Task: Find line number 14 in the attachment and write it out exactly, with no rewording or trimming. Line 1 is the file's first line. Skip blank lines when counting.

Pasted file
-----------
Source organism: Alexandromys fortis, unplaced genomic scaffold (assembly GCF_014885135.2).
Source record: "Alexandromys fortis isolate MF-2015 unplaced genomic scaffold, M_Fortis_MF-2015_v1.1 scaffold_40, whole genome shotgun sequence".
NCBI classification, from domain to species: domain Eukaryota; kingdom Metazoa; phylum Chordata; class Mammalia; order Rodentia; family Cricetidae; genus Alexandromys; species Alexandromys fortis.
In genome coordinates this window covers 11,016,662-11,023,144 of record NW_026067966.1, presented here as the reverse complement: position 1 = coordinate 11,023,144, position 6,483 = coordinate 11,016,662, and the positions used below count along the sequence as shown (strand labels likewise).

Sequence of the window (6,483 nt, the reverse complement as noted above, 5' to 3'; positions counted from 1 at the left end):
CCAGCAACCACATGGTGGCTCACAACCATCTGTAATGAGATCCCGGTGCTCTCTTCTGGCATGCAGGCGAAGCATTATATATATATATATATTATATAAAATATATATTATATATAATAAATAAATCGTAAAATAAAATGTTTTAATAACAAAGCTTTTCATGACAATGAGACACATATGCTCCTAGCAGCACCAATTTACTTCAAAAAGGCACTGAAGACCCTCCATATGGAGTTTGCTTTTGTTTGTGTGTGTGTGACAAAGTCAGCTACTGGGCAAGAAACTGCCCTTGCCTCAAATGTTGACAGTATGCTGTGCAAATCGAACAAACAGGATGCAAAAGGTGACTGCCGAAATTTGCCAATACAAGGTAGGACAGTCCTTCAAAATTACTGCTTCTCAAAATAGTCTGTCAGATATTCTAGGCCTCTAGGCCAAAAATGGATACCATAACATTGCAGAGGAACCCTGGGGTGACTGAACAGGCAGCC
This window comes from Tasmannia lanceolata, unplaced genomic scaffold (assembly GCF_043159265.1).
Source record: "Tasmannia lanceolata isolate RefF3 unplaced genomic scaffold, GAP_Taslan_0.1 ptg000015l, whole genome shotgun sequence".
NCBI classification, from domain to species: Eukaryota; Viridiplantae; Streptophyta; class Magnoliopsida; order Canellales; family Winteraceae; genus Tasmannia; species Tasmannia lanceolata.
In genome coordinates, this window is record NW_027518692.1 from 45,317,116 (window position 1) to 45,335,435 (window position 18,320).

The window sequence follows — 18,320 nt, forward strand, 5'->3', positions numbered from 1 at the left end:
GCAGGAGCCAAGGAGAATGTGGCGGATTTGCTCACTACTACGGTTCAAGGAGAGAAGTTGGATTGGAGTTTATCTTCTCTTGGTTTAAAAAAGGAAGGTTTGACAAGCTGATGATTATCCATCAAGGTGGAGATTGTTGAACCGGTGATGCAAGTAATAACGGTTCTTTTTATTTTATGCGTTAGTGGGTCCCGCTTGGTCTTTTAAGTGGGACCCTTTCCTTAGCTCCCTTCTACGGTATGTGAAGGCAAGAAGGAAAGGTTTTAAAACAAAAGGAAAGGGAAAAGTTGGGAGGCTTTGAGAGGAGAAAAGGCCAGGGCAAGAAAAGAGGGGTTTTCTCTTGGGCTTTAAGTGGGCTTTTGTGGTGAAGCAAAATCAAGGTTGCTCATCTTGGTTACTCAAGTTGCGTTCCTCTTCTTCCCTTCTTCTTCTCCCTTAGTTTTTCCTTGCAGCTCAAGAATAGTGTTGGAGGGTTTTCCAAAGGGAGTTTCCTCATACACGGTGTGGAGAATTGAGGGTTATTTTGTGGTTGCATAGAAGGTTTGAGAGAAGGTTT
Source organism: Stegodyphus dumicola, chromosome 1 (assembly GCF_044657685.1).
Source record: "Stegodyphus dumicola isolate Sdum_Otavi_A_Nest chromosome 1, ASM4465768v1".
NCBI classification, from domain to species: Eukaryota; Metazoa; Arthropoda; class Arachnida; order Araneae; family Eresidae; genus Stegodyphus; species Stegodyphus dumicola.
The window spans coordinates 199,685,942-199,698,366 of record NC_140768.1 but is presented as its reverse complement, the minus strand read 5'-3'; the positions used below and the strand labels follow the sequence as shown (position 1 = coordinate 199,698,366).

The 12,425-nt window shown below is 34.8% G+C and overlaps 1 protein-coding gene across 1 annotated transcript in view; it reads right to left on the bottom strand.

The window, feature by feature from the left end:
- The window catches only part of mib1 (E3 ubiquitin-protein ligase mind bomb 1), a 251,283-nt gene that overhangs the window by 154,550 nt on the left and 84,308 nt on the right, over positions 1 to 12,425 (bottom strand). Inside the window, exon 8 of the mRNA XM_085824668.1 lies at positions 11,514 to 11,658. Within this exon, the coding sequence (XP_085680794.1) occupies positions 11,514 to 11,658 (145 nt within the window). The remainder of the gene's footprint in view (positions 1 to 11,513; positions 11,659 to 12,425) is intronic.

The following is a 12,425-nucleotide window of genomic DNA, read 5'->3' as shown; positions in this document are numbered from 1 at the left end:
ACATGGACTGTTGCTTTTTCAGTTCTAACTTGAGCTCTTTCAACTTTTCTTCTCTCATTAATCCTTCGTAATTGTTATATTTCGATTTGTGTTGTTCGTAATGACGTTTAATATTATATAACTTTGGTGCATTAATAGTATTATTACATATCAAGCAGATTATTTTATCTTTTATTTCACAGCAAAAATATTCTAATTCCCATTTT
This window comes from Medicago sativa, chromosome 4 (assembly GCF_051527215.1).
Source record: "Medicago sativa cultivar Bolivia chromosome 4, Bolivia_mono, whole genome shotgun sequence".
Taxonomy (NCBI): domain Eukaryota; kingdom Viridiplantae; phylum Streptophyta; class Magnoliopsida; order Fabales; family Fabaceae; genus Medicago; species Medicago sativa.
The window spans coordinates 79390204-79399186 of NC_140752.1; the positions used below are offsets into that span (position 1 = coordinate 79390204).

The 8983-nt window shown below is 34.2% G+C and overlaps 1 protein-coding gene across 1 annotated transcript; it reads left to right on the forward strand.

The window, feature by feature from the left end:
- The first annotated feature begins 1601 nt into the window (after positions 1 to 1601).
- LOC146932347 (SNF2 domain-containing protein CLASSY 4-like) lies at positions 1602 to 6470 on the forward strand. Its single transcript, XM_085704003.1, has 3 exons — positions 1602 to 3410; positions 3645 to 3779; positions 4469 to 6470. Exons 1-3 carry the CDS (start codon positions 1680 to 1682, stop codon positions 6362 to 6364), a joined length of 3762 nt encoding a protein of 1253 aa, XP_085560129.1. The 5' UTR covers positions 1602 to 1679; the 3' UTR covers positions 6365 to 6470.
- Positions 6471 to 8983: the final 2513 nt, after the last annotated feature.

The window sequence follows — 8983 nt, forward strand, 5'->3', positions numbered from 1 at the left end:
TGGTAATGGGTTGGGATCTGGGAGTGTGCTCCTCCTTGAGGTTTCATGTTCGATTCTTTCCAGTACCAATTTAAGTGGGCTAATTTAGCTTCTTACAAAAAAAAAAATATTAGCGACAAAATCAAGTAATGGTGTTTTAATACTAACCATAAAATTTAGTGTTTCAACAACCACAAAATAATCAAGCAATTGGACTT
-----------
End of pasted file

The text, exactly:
Source record: "Stegodyphus dumicola isolate Sdum_Otavi_A_Nest chromosome 1, ASM4465768v1".